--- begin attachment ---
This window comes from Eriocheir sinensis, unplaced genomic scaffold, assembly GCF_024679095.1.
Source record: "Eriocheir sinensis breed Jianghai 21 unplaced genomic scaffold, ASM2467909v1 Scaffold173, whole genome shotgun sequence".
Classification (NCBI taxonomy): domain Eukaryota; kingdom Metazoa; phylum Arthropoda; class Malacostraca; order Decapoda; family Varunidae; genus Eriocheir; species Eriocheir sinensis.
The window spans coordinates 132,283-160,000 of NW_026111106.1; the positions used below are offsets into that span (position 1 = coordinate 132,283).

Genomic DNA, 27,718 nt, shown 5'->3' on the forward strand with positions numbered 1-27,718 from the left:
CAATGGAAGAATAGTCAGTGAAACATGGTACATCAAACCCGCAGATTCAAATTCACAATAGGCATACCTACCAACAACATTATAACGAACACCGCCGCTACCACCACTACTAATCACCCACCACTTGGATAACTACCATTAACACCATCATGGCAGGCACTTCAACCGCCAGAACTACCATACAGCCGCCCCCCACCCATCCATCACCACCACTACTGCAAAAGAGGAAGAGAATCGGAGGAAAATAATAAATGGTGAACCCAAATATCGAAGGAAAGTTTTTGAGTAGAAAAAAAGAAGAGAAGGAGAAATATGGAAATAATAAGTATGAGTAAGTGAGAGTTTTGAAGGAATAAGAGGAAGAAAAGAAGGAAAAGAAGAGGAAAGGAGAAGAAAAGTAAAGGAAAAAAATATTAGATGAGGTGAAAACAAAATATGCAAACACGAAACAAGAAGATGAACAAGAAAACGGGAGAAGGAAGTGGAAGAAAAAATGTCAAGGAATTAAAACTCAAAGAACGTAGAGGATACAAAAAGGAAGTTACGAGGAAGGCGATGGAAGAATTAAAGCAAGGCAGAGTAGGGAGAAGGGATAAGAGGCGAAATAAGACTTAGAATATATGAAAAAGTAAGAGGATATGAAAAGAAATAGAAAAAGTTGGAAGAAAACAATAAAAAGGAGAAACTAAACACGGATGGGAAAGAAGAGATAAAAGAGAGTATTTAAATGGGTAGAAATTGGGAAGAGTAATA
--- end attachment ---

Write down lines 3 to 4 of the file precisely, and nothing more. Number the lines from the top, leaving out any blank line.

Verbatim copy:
Classification (NCBI taxonomy): domain Eukaryota; kingdom Metazoa; phylum Arthropoda; class Malacostraca; order Decapoda; family Varunidae; genus Eriocheir; species Eriocheir sinensis.
The window spans coordinates 132,283-160,000 of NW_026111106.1; the positions used below are offsets into that span (position 1 = coordinate 132,283).